But what still sticks out most in my mind is when Mercedes took us to visit two elderly sisters. They lived in a home made of mud brick, and we had to duck to enter. Their home was about as large as an average US bathroom. Inside they had some kitchen implements, a small table the size of a stool, and a rug or two. With Mercedes translating, we talked to them about their lives, and they offered us food and were extremely warm and welcoming.

      It was humbling beyond anything I had ever experienced—meeting these kind Mayan women living a life so spartan and so alien to our lives of luxury, and having them offer us food and a space to sit in their tiny home. After a while, we said our goodbyes, and went back to our spacious gringo hotel.

      But I was never the same after that visit. I try to remember those Mayan women whenever I find myself feeling like I don't have enough money or gadgets or my house isn't big enough or my car is too old and junky.

      I wish everyone could visit those women, and I wish I could thank Mercedes for that life-changing visit.

  •  While the Mayans invented the zero... (2+ / 0-)
    Recommended by:
    Lujane, Sharon Wraight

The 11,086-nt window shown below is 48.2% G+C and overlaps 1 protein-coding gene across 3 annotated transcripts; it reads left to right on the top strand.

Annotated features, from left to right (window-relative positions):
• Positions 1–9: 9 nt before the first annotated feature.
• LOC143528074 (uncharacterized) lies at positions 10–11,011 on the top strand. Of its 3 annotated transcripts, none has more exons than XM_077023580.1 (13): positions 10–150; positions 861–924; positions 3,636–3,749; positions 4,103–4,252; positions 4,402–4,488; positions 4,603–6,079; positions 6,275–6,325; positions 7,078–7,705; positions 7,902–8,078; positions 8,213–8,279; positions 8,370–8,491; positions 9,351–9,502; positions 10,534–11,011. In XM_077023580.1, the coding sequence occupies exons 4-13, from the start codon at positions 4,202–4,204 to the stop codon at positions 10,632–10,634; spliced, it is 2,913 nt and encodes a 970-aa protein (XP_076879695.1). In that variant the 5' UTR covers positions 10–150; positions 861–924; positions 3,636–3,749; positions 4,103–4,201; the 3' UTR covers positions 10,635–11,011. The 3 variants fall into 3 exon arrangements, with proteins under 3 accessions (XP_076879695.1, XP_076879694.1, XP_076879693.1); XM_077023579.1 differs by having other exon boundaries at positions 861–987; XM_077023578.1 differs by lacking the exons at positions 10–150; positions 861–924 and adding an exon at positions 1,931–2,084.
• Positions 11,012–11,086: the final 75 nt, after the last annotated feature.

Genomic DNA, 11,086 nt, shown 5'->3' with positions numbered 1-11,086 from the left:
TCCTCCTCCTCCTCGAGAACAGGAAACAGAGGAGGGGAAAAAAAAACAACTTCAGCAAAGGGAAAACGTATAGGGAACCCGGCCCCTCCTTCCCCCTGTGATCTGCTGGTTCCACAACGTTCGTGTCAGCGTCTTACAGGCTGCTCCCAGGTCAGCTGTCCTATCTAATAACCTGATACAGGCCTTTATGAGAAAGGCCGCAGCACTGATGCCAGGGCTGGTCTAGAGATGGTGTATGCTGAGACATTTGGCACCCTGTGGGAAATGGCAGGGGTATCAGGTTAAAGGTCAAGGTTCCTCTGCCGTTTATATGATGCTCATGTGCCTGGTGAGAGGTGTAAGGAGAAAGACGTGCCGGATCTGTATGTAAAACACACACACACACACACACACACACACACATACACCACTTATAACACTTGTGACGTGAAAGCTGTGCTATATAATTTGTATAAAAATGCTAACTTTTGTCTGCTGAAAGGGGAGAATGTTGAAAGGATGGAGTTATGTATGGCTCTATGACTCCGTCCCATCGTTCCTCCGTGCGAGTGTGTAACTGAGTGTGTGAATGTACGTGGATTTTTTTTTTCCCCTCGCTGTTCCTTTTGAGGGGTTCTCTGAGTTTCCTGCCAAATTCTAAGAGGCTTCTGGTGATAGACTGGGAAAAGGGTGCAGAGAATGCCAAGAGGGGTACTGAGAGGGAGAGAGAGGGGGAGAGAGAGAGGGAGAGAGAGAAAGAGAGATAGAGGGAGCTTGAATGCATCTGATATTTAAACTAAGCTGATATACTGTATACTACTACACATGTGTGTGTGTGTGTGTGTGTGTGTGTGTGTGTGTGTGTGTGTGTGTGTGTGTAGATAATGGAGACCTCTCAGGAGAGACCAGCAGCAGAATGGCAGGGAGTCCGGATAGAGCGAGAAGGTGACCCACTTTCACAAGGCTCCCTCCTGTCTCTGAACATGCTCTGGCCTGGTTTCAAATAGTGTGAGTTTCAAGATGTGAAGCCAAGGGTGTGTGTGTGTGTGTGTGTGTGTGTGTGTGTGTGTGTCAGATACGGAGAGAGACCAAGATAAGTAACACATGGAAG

...they did not invent the Friday, ergo, 12/21 will happen just fine. :)

    •  Mythbusting (0+ / 0-)

      No the Maya did not "invent" zero

      they had the concept of zero

      the same concept common to the Indus Valley cultures, the Chinese etc etc etc.

      Having the number zero is sort of a development that comes with developing advanced mathematics, no matter what civilisation it is.

      And while our Maya chums may have been smart in some fields, they were too thick to work out wheels, pulleys, metallurgy, etc. All the stuff the other "zero" cultures had worked out.....

      •  Saying "developing the concept of zero"... (0+ / 0-)

        would have made for a clumsy joke.

        Re: developing the concept of zero

        I can't find reference to a concept of zero as a number in the old world prior to India's development of it in the 9th century. AD - nine centuries after its development in Mesoamerica (perhaps, my bad, by the Olmecs not the Mayans).

        Now, use of zero as a placeholder  (to let scribes know it was a 100 not a 10 not a 1) goes back much further, of course, to Babylon not the Indus civilization.

        The Indus Valley city states in what is now Pakistan were renowned for applied mathematics and standardized measurements. Concept of zero wasn't in their toolkit.

        But perhaps you have superior sources, and I an inferior amount of coffee...

      •  Uh, the Maya did have the wheel. (1+ / 0-)
        Recommended by:
        Tom Lum Forest

        Archaeologists have uncovered plenty of Maya toys with wheels. What they lacked were draft animals.

        Given the despicable racism to which most of the modern Maya are exposed, I think we'd be better off without adjectives like "thick".

        "I had seen the universe as it begins for all things. It was, in reality, a child's universe, a tiny and laughing universe." Loren Eiseley

        by cadejo4 on Thu Dec 20, 2012 at 06:33:11 AM PST

        [ Parent ]